America needs energy from every safe source possible, but wind power creates unique threats to birds. So it was a big deal in March when Interior Secretary Ken Salazar announced new wind energy siting guidelines that will help us reduce our dependence on fossil fuels while protecting wildlife.
For the first time ever, major wind developers have pledged to voluntarily incorporate bird-friendly guidelines in the construction of new wind energy projects and to modify existing turbines. These guidelines provide for mediation to address potential disputes about where to put wind farms. But they are also a roadmap for collaboration between industry and conservationists.
The new guidelines will help steer wind turbines away from important habitat and toward land already seeing the impacts of development. They will provide added protection for sites with high risk potential for birds. And from now on the U.S. Fish and Wildlife Service will have a seat at the table for decisions on where to site wind projects. That’s a change, and an important new safeguard.
The wind industry and conservationists agreed not only on protecting birds and bats in the air but on how to address what’s known as habitat fragmentation on the ground. Now wind developers will be expected to avoid building turbines in a way that cuts up and divides critical habitat areas in forests, grasslands, or other threatened places.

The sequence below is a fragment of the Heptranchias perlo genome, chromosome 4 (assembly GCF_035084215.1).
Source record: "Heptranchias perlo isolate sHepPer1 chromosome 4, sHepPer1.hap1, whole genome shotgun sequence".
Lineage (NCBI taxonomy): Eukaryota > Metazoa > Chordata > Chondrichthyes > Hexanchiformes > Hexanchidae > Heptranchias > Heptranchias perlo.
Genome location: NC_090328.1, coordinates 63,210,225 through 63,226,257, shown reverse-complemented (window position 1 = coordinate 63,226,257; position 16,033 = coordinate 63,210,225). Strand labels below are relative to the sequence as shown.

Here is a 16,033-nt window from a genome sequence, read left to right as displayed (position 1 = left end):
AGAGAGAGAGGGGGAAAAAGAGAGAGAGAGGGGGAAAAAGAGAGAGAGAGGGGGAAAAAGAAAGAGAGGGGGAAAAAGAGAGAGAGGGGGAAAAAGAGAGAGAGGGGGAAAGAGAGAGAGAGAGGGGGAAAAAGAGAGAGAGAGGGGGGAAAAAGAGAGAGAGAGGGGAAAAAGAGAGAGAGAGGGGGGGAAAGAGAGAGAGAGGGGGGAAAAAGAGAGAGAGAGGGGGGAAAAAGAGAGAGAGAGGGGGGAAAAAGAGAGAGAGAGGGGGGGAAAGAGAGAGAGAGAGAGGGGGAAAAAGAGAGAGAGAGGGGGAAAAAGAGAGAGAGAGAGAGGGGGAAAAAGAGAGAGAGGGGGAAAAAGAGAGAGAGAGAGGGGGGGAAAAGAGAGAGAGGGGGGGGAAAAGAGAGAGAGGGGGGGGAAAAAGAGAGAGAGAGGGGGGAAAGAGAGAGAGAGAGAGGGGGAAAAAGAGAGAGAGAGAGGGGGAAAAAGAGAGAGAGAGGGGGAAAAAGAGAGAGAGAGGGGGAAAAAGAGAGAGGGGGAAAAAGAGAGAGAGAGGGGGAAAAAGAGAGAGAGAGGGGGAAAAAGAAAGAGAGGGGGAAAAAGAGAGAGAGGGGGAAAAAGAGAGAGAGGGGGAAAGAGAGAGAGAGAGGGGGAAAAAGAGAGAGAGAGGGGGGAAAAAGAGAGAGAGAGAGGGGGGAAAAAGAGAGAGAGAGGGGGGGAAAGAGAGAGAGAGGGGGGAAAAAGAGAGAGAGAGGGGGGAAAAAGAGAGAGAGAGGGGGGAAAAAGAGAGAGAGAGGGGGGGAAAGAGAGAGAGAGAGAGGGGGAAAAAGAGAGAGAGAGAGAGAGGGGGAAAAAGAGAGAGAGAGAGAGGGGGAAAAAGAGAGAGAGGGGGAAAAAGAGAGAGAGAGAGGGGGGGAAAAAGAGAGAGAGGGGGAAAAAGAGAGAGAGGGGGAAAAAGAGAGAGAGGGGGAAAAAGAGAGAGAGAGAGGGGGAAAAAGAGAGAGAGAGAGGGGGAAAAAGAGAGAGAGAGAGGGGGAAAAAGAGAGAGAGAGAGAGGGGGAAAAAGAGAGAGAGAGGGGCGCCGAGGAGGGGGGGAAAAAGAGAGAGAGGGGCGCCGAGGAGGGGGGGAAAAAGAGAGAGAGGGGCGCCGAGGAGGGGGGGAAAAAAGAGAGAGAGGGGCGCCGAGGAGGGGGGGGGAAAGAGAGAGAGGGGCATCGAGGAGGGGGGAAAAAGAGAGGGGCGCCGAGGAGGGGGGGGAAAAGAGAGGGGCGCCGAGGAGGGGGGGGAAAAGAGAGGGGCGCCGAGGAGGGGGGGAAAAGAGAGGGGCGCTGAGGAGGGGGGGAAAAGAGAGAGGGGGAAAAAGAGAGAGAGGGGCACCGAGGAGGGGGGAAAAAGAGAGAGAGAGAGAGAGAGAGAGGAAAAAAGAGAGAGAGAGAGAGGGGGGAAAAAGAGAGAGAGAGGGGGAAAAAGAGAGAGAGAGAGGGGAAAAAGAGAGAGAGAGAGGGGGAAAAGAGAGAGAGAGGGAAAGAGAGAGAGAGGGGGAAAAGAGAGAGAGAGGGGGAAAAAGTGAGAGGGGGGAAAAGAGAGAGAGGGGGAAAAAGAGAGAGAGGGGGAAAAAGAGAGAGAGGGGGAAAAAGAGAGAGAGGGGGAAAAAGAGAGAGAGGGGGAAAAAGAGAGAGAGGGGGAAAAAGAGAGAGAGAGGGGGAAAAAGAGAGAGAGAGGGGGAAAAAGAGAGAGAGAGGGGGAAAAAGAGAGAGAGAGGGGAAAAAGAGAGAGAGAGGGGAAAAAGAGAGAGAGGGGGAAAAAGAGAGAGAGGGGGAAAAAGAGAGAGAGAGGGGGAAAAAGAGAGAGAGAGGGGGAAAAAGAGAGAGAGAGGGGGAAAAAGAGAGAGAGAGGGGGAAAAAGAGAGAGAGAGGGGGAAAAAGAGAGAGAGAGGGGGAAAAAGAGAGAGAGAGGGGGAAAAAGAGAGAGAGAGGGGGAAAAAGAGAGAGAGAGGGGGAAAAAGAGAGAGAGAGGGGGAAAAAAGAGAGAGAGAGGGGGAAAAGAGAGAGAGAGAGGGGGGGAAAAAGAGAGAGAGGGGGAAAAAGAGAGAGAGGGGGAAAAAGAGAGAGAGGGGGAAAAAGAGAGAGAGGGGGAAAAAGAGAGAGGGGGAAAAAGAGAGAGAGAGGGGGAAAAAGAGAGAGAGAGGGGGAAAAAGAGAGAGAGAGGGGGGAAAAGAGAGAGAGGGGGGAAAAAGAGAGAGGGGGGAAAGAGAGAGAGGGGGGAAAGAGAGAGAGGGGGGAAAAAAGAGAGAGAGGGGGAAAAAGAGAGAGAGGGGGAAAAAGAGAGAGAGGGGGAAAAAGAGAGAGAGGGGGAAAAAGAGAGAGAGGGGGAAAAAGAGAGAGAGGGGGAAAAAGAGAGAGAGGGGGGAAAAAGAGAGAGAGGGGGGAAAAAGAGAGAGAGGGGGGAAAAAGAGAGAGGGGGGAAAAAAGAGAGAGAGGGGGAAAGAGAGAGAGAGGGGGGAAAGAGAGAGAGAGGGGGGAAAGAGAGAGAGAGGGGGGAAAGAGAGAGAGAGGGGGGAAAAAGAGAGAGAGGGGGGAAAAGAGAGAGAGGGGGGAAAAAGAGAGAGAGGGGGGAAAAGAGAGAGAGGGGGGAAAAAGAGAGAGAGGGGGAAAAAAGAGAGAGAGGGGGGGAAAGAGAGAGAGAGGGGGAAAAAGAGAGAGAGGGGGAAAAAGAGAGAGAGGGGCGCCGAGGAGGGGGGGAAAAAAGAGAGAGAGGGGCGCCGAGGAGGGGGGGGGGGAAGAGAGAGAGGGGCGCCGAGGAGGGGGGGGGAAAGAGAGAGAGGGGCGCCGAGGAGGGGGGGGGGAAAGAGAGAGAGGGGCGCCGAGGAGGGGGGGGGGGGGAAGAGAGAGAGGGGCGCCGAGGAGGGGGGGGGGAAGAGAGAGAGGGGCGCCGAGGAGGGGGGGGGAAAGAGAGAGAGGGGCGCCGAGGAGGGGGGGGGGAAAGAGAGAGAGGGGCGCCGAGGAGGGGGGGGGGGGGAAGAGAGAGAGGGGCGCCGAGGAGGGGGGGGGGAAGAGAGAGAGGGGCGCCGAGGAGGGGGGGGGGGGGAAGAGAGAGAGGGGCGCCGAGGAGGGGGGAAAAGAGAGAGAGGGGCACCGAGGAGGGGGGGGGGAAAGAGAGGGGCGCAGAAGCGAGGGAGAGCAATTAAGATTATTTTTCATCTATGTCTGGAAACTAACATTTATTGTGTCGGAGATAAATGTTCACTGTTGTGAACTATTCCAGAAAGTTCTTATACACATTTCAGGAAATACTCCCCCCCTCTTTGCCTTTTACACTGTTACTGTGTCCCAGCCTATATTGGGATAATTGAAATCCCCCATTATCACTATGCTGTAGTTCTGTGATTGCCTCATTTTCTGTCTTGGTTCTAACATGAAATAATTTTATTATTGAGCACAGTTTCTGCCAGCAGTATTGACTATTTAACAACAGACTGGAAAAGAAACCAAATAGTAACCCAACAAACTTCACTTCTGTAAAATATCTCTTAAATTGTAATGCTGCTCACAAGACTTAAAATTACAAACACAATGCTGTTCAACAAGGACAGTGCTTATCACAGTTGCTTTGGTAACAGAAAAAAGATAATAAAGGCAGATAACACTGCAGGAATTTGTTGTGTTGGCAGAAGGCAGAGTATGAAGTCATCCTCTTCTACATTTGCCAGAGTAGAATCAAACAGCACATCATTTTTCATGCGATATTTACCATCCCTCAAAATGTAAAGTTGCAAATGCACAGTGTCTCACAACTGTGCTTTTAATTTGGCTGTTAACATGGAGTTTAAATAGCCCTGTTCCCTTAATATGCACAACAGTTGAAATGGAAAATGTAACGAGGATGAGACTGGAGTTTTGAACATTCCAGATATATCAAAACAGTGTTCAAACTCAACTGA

We know from our Audubon science team that warming trends driven by carbon pollution from fossil fuels have already disrupted bird migration patterns up and down the four superhighways in the sky we call flyways. Our science team analyzed 305 species wintering in North America and found that nearly 60 of them were shifting their ranges northward by an average of 35 miles. Simply put, warming trends are among the most significant threats to birds, their habitats, and global biodiversity.
The National Audubon Society held one of the 22 seats on the Wind Turbine Guidelines Advisory Committee, which worked closely with the Department of the Interior and the U.S. Fish and Wildlife Service for three years to develop workable guidelines based on consensus rather than confrontation. Members also included experts from The Nature Conservancy and Bat Conservation International, major wind companies such as Iberdrola and Horizon, as well as state wildlife agencies and tribal representatives.
The guidelines forged by this diverse group aren’t only for the birds; they will create jobs for local economies and help make our nation a healthier place to live, for people and wildlife. It’s a real-world, bipartisan approach that recognizes it’s all about location, location, location.